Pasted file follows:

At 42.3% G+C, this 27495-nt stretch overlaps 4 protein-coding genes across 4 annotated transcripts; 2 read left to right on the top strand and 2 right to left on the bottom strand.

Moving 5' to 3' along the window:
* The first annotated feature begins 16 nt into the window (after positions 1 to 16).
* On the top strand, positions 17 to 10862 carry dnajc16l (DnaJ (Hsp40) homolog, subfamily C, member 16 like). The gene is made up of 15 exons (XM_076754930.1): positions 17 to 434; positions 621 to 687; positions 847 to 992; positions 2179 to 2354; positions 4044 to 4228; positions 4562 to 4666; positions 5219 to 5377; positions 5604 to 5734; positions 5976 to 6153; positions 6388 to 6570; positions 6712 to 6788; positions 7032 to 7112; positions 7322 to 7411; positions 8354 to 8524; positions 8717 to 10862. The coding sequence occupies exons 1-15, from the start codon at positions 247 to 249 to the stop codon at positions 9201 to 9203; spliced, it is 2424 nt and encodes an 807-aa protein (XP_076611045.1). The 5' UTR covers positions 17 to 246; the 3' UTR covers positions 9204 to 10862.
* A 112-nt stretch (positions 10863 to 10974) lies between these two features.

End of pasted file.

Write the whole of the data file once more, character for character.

At 42.3% G+C, this 27495-nt stretch overlaps 4 protein-coding genes across 4 annotated transcripts; 2 read left to right on the top strand and 2 right to left on the bottom strand.

Moving 5' to 3' along the window:
* The first annotated feature begins 16 nt into the window (after positions 1 to 16).
* On the top strand, positions 17 to 10862 carry dnajc16l (DnaJ (Hsp40) homolog, subfamily C, member 16 like). The gene is made up of 15 exons (XM_076754930.1): positions 17 to 434; positions 621 to 687; positions 847 to 992; positions 2179 to 2354; positions 4044 to 4228; positions 4562 to 4666; positions 5219 to 5377; positions 5604 to 5734; positions 5976 to 6153; positions 6388 to 6570; positions 6712 to 6788; positions 7032 to 7112; positions 7322 to 7411; positions 8354 to 8524; positions 8717 to 10862. The coding sequence occupies exons 1-15, from the start codon at positions 247 to 249 to the stop codon at positions 9201 to 9203; spliced, it is 2424 nt and encodes an 807-aa protein (XP_076611045.1). The 5' UTR covers positions 17 to 246; the 3' UTR covers positions 9204 to 10862.
* A 112-nt stretch (positions 10863 to 10974) lies between these two features.